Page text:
Las Vegas Market seminar speaker Becky Tyre offers advice on bringing customers into your showroom all year long.
Before she signed on as senior trends editor for Gift Shop Magazine, Tyre worked for a major retailer and even operated her own successful retail store. As the writer of the Retail Details blog for swirlmarketing.com and a popular speaker on retail trends, Tyre shared some of her profitable marketing ideas with attendees at the previous Las Vegas Market.
Before the summer is over, you should sit down with your staff and brainstorm marketing themes for 2015. Take out the calendar, gather your employees together, and let the ideas fly in a laid-back casual meeting in the showroom (it could be a breakfast session over bagels and coffee, or a lunch break with pizza and soft drinks, etc.).
Tyre pointed out that there are certain recognized shopping “holidays” or opportunities that are a given: Black Friday, Back to School, the fall and winter holidays, Fourth of July, Memorial Day, Labor Day, and so on. However, the best way to consistently drive foot traffic into your store is to hold an event every month — “ideally one major and one minor event, depending on the size of your staff,” she advised.
“Check in with your Chamber of Commerce and find out what community events are taking place and when so you can coordinate a theme that coincides with it. And if you are partnering with a charity, you benefit from their marketing and advertising as well,” Tyre stated.
For those times of year when there aren’t national themes or community events, consider non-traditional holidays such as Cinco de Mayo, Mardi Gras, and April Fools’ Day to fill in. Some states hold “tax-free holidays” that last for one weekend or one week [i.e. participating states in 2014 are: Alabama, Arkansas, Connecticut, Florida, Georgia, Iowa, Louisiana, Maryland, Mississippi, Missouri, New Mexico, North Carolina, and Oklahoma]. In addition, some furniture stores have creatively offered their own “tax-free weekends” where the retailer applies a discount equivalent to the state’s sales tax.
Tyre suggested “Googling” phrases like “obscure holidays” to find plenty of opportunities [The Web site www.holidayinsights.com is one resource.] For example, January is “National Tea Month” (think: tea party social as an event with decorative accessories and tabletop items as the sale focus). February 8th is National Boy Scouts’ Day (think: an in-store activity involving energy-saving lighting for local scout troops that helps them qualify for Merit Badges in Energy, Electricity, and Environmental Science or a project in your landscape lab or exterior of your building that qualifies for the Merit Badge in Landscape Architecture.) See the Web site www.scouting.org for a complete list.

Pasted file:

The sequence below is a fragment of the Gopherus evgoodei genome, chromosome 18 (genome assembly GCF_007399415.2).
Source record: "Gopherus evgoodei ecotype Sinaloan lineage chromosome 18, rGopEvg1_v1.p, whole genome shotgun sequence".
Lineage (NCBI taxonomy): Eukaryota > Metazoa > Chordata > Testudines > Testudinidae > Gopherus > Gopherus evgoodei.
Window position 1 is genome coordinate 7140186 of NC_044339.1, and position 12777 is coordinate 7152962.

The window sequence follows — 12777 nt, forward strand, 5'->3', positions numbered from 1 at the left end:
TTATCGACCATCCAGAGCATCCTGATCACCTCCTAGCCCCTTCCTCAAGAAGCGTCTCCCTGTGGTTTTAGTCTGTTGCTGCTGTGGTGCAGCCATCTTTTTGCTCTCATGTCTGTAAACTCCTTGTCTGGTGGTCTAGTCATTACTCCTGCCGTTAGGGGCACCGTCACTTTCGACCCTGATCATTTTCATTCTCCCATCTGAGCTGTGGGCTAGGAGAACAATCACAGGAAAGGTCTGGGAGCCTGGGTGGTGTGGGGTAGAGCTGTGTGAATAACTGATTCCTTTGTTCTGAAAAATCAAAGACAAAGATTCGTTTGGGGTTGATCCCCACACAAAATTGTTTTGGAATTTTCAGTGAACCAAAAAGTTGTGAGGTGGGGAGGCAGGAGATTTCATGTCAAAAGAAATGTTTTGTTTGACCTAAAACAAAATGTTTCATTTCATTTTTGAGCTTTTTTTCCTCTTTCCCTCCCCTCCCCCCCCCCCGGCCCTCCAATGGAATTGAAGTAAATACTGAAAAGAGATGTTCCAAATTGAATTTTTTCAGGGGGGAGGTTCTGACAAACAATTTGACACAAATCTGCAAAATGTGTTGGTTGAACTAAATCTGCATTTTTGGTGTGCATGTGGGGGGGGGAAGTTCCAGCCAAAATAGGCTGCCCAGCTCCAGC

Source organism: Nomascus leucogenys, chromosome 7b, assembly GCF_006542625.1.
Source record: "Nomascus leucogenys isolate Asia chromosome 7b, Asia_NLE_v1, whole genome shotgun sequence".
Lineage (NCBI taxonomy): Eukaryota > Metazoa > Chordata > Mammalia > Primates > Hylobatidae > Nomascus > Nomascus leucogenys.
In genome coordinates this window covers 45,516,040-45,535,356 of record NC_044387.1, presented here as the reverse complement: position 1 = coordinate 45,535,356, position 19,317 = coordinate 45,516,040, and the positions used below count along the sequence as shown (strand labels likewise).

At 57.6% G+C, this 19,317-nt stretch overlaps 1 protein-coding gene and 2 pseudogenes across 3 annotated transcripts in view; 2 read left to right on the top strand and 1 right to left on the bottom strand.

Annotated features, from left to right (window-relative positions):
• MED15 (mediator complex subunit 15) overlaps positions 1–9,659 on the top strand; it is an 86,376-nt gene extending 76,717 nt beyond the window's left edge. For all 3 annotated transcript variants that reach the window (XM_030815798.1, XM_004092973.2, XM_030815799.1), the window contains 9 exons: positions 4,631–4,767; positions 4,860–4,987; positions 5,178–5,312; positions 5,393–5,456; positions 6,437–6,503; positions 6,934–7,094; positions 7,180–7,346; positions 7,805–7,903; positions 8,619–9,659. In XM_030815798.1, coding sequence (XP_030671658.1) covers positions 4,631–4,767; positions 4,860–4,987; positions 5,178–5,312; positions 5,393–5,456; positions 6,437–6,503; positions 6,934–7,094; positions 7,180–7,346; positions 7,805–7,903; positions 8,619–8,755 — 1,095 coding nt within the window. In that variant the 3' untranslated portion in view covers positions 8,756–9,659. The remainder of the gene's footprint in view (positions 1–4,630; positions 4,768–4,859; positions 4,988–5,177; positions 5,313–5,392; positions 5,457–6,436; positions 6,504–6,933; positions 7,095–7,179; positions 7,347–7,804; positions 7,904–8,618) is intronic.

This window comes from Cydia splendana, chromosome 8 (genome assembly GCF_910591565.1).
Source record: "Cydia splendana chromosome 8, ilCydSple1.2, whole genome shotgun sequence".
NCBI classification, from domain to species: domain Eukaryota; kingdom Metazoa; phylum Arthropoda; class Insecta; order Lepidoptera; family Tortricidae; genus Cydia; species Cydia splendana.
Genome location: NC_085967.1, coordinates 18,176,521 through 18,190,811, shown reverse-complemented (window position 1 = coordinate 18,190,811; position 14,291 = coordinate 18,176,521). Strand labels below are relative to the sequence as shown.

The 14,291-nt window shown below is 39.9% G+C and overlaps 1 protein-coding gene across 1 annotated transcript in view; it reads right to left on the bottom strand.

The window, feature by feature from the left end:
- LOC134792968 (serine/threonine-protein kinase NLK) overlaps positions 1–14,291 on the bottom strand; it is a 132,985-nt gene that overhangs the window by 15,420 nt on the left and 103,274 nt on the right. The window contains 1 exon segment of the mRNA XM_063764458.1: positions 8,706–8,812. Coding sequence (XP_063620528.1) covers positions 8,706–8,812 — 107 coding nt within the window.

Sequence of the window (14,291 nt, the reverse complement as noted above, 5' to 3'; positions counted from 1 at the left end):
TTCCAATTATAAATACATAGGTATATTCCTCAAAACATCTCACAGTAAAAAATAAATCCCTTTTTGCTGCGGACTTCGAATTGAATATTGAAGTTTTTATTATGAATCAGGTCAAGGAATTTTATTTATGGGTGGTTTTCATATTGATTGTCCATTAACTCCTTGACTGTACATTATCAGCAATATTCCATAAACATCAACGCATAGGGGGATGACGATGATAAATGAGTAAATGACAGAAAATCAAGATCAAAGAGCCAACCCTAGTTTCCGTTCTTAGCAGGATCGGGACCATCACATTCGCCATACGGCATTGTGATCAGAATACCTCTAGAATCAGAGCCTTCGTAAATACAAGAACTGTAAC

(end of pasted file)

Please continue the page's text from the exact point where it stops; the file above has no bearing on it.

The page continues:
During months with no recognized holidays, stores within the same shopping center can band together to create a Sidewalk Sale that generates more foot traffic for everyone courtesy of each shop’s shared customer base. “Any business milestone can be celebrated with an event,” Tyre stated. “It doesn’t have to be a sale; it can just be a celebration.” Furthermore, if your store has received any sort of local award, Tyre suggested holding a “Thank You” event.
In addition, some retailers offer a special discount for the first snow day of the year; others provide “Rainy Day” coupons. Tyre also mentioned hosting a Swap Party. “People love this! They will come out for this event,” she explained. If holding a swap event – for example, bring a scarf/take a scarf – have a Twitter hashtag ready and post photos of the gathering on Instagram. “This type of event turns your store into a fun place,” Tyre remarked. The Swap should tie in with things you sell – such as decorative accessories or tabletop items.
“Every event should be marketed differently,” Tyre advised. “And don’t forget to start dropping hints and teasers about the event in the days/weeks leading up to it. If you have a Facebook page, bring the upcoming event to your customers’ attention ahead of time, and remember to utilize your social media channels during the event.”
Thinking even farther outside the box, Tyre told seminar attendees about retailers who have run successful promotions such as a manicure day (i.e. partner with a salon or beauty school to offer free manicures), working with local artists for a weekend craft/art show, and partnering with a photography studio to offer pet portraits with proceeds benefitting a local animal rescue. She also suggested reaching out to local elementary or high school art classes and hosting a contest for relevant artwork to put in the store’s front display windows.
“Contests are always popular,” Tyre remarked. Contests as simple as guessing how much candy corn (for the autumn months) or Peeps® (for spring) are in a jar are an easy way to tie in a holiday or seasonal theme. “If you have wifi, you can encourage customers to post photos to Instagram or Pinterest,” she said.
“Home entertaining is another popular topic. Perhaps you can arrange for a cooking class [or food-centric] event.” Tyre also suggested the idea of having a discount on products of a certain color – especially if you bought too much of it by mistake. “It’s a good way to clear [that merchandise] out,” she added.
After each event is over, having a debriefing with your sales associates to discover what the sales figures were as well as what sold and what didn’t. “If you’ve had some of your own friends attend, ask for their impression of event. Ask the same of your associates,” Tyre noted. “This helps when planning for next year’s roster of events. If you received any press on your event, review how you got the media’s attention. Most importantly, [get feedback] on what you should do differently next time.”